Talk to our child support attorneys in Denver for a complete accounting and further information on how gross income calculations are made.
The team at Price Family Law recognizes and appreciates that each child support agreement will be unique.
That said, we are regularly approached with questions related to family law child custody. These questions often have standard answers. The responses can help those grappling with child custody better understand how the process works and what to expect. Below, we have shared some of the most frequently asked questions and our professionals’ responses.
Is there a relationship between child support and child custody?
In general, there is. For example, if your children reside primarily with the parent who earns more money, that parent may not need to pay child support (depending upon the earnings of the other parent). Conversely, if your children reside for more time with the lower-earning parent, the higher-earning parent may be responsible for more significant child support payments.
The amount of these payments will, of course, depend upon the living arrangements, the income of both parents, and associated expenses. Talk to our Denver child custody lawyers about your situation to find out what we can do for you.
If I am paying child support, can I dictate how those funds are spent?
Not really. The recipient of the child support determines how to spend that money. If you are concerned that your payments are being spent irresponsibly or your child is not receiving the full benefit, you can go to court and request accounting records.
What age do my children have to be to receive child support?
Child support is generally required in Colorado until a minor child turns 19 (or becomes emancipated).
How are college costs handled in child support agreements?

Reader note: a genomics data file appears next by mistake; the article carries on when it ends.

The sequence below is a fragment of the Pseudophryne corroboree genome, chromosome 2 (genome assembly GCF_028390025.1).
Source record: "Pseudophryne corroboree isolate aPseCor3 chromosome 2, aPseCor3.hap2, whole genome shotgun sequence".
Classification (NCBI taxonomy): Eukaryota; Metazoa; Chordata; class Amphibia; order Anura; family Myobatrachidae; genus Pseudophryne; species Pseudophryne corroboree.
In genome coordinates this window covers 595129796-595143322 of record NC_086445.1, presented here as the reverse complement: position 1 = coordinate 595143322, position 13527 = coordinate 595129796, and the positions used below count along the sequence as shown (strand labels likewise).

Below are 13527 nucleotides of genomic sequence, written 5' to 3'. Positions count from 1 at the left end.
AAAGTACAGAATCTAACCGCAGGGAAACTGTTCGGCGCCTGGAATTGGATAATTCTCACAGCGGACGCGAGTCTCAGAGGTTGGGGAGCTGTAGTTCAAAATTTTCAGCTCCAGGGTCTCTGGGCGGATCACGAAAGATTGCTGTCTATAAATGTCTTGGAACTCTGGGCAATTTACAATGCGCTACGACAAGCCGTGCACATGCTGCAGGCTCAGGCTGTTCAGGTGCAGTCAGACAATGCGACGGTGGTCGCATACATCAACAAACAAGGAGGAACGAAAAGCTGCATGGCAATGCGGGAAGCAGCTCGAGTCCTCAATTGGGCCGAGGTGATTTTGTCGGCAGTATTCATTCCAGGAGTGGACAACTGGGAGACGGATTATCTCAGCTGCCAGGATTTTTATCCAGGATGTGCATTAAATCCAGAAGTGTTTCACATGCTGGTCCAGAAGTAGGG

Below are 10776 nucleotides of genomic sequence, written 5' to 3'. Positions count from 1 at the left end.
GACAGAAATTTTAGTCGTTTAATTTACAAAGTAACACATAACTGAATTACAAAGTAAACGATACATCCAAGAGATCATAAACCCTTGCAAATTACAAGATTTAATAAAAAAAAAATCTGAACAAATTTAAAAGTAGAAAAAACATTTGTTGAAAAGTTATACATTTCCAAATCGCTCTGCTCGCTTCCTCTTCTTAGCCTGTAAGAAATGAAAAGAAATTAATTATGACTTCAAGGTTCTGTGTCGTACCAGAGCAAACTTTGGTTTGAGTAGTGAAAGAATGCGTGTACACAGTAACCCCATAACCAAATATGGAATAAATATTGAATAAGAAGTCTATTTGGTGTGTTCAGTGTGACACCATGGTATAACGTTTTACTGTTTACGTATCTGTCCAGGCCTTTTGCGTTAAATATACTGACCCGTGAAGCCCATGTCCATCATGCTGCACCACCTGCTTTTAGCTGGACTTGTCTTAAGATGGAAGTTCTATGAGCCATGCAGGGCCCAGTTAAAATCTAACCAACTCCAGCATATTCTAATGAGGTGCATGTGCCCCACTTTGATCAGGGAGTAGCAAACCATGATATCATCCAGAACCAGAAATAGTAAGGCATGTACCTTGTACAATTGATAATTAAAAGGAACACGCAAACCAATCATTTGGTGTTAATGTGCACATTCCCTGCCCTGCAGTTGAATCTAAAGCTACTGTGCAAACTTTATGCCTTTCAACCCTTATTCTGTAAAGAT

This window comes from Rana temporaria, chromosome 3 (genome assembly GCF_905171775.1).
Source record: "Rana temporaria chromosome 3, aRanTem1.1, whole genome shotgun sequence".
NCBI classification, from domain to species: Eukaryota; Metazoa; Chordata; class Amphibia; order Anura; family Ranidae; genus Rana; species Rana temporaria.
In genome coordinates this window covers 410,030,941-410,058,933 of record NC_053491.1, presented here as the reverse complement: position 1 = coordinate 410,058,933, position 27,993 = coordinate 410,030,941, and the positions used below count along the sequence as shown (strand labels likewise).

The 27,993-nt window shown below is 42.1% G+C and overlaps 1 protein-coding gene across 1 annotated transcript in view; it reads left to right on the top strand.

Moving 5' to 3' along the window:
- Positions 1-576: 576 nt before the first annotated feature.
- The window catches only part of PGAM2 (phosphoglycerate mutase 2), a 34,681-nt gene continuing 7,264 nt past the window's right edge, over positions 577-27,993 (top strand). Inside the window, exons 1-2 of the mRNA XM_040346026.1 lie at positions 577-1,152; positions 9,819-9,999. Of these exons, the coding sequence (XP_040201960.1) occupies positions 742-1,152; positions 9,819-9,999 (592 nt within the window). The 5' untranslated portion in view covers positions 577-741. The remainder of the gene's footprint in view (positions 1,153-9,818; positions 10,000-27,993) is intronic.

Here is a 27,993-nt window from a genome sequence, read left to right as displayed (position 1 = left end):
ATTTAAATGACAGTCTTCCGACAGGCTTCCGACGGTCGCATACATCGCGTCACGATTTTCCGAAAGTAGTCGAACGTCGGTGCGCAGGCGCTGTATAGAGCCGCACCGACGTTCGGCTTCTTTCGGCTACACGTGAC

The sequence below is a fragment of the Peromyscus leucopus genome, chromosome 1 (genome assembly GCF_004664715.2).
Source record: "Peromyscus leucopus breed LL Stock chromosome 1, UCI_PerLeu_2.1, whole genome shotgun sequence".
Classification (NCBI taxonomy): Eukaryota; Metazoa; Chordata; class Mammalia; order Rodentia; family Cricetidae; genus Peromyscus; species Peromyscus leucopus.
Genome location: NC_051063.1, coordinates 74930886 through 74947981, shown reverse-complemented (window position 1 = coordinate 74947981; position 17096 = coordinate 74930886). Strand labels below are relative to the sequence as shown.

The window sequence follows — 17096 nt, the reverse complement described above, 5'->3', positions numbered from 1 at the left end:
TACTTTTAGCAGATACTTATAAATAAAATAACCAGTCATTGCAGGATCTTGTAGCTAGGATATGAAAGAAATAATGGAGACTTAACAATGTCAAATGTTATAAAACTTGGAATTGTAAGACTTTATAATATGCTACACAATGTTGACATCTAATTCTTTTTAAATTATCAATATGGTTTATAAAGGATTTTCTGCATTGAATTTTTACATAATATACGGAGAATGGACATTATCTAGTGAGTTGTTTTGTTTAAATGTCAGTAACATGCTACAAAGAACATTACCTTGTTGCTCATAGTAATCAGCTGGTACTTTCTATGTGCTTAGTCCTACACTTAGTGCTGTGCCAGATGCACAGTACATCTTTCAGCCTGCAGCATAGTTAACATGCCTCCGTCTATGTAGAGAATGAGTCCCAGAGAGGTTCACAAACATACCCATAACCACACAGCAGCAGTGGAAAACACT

Because most college expenses occur after a child turns 19, they are not a standard part of child support agreements. If both parents agree to pay for this level of education, it can be included in a child support agreement. However, if one parent refuses to help pay tuition or other college expenses during the child support agreement process, the courts cannot require payment.
What if my ex does not pay their child support?
Child support agreements created in court are legally enforceable. If you are not receiving support as ordered, our child support attorney can help. Penalties are considerable and may include an assessment of 12% annual interest compounded monthly, repayment of attorney’s fees, and even being held in contempt of court.
Can my wages be garnished to pay child support?
Yes, in Colorado, the courts can garnish wages to pay child support. The organization that does this is Child Support Services.
My divorce was amicable, and my ex and I have agreed on child support. Do we need a formal agreement?
Absolutely. There are a couple of reasons why. First, while your relationship is good at this point in time, there is no guarantee that this will be the case in the future.
Once finalized, can child support payments be changed?
Yes, if the circumstances under which the original order was developed have changed, and the resulting financial responsibility would either increase or decrease by 10% or more, you can request a modification. This may involve a new job, an increased salary reduction, increased or decreased needs (like a young child no longer needing daycare), or even a change to your custody agreement, affecting the amount of time the child spends with each parent. Colorado Revised Statutes Section 14-10-122 details the law regarding changes in child support payments.
This list of questions is not all-encompassing. You will likely have a host of others. Contact our child support lawyers at Price Family Law and schedule a free consultation. We can review your situation, answer your questions, and help you determine how to proceed. Get started today by contacting our office at 720-615-1750.
”When you realize you need an attorney, well, things are already not that great in your life. The right attorney does not just make a difference, they ARE the difference. The right attorney will not only fight for your rights, but also make sure that you are treated fairly. Treated fairly by the court, treated fairly by opposing counsel and even treated fairly by their own firm.” – Todd Brown (Google Review)